We've all been there – scoffing that extra slice of pizza or overindulging in a huge meal. Overeating can lead to a swollen belly as your body works hard to digest a larger amount of food. Going hand-in-hand with this can be eating quickly and swallowing air with your food, which can also increase the likelihood of excess gas in your digestive tract. Feeling overly full and bloated is a good reminder that eating in moderation and slowing down to chew properly is the key to avoiding that uncomfortable balloon belly sensation.



Constipation occurs when everything starts to slow down in the digestive system. The build up of stool in the colon can lead to discomfort, excess gas, and a visibly swollen stomach. Keeping things moving with a healthy balanced diet, getting plenty of fibre from fruit and veg, and proper hydration can help to reduce this kind of bloating.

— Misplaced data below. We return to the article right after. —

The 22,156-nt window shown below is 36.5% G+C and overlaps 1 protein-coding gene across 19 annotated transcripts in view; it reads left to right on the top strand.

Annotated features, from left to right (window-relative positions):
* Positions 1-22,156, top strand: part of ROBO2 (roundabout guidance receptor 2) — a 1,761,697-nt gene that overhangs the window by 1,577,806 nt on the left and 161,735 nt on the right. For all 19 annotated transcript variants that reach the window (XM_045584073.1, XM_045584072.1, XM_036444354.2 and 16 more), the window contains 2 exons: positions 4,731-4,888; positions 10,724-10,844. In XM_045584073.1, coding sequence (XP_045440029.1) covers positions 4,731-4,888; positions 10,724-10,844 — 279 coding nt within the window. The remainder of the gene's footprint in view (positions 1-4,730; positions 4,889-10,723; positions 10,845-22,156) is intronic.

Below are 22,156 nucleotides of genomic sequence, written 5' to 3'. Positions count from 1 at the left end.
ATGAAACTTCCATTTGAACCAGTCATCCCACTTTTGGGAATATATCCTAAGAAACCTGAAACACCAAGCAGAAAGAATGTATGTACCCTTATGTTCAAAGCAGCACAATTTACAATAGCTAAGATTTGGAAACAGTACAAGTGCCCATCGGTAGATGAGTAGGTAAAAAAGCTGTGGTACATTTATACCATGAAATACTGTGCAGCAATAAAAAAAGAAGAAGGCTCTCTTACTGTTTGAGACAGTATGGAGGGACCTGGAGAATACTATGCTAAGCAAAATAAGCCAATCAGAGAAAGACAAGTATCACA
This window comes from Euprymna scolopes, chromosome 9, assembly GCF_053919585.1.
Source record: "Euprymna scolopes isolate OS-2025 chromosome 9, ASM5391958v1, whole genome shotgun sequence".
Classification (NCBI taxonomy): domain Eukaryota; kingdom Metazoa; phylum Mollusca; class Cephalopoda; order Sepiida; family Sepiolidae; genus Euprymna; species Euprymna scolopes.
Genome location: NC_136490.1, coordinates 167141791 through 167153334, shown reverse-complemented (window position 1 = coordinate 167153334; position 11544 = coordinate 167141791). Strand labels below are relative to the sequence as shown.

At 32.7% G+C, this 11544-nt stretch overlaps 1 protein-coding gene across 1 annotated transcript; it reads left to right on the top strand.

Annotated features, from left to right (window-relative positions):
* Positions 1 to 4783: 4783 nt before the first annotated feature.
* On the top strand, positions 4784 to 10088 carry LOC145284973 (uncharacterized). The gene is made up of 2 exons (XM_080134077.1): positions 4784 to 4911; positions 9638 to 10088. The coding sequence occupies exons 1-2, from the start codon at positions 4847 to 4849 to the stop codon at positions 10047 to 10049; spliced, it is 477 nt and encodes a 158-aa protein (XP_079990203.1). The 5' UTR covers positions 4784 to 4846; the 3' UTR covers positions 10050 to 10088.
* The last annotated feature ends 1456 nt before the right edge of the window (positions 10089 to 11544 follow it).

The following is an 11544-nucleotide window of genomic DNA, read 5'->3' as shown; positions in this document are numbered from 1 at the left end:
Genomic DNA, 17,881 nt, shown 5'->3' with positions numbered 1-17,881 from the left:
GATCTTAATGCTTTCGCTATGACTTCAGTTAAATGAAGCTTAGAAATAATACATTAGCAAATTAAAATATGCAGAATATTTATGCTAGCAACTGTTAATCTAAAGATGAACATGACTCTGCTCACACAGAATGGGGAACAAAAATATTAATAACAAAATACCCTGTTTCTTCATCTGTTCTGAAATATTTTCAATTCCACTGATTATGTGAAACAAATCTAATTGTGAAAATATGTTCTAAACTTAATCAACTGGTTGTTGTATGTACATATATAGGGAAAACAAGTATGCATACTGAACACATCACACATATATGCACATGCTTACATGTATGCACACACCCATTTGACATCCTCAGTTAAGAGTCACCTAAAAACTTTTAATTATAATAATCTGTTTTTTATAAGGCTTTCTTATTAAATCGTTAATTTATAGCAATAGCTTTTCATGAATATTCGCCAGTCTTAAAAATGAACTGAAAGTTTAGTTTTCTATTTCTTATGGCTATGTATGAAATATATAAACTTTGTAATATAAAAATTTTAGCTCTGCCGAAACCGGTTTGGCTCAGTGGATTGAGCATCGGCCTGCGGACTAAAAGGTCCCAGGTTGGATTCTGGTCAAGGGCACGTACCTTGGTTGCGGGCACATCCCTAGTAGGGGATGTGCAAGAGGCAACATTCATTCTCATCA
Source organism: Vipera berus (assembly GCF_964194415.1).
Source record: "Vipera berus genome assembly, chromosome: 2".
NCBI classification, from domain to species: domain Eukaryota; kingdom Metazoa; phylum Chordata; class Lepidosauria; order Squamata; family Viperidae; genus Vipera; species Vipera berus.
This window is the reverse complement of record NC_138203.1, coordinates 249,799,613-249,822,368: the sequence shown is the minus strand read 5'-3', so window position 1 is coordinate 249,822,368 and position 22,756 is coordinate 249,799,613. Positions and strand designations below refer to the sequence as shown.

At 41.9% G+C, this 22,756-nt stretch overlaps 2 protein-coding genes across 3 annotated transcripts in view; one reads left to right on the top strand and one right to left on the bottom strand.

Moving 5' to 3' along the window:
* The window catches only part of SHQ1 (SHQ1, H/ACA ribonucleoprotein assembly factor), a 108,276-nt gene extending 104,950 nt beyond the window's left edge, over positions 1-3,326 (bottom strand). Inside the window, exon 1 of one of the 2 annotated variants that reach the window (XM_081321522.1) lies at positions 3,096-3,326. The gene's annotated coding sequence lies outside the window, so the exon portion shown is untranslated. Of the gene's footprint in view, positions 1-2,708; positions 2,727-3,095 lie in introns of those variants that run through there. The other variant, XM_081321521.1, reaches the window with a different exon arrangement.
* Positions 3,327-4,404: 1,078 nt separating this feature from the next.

Specific food and drinks

Specific food and drinks

Certain foods and drinks are renowned troublemakers when it comes to bloating, even without having an intolerance to them. The reason for this is that some foods are harder for your body to digest than others, causing a build up of gas, resulting in that uncomfortable bloated feeling. Examples of these include:

  1. Fatty foods – fatty cuts of meats and fried foods.
  2. Carbonated drinks – sparkling water, fizzy drinks and mixers.
  3. Alcohol – beer, cider, wine and spirits.
  4. Onion and garlic.

It's important to note that not all foods/drinks that cause bloating are harmful to us. For example, onions and garlic are healthy foods! It's just a harmless side effect that they may lead to a bit of bloating.

A sudden increase of fibre

A sudden increase of fibre

Fibre is fantastic for digestive health and overall wellbeing, but in some cases, a sudden increase can cause bloating and discomfort, especially for those new to fibre-rich foods such as fruits, raw unpeeled vegetables, and whole grains. To avoid these issues, slowly increase your intake over a few weeks, ensuring you maintain good hydration as you do so. Pay attention to your body's response and adjust as needed to enjoy the benefits of fibre without the bloating discomfort.

Steps to reduce bloating

Steps to reduce bloating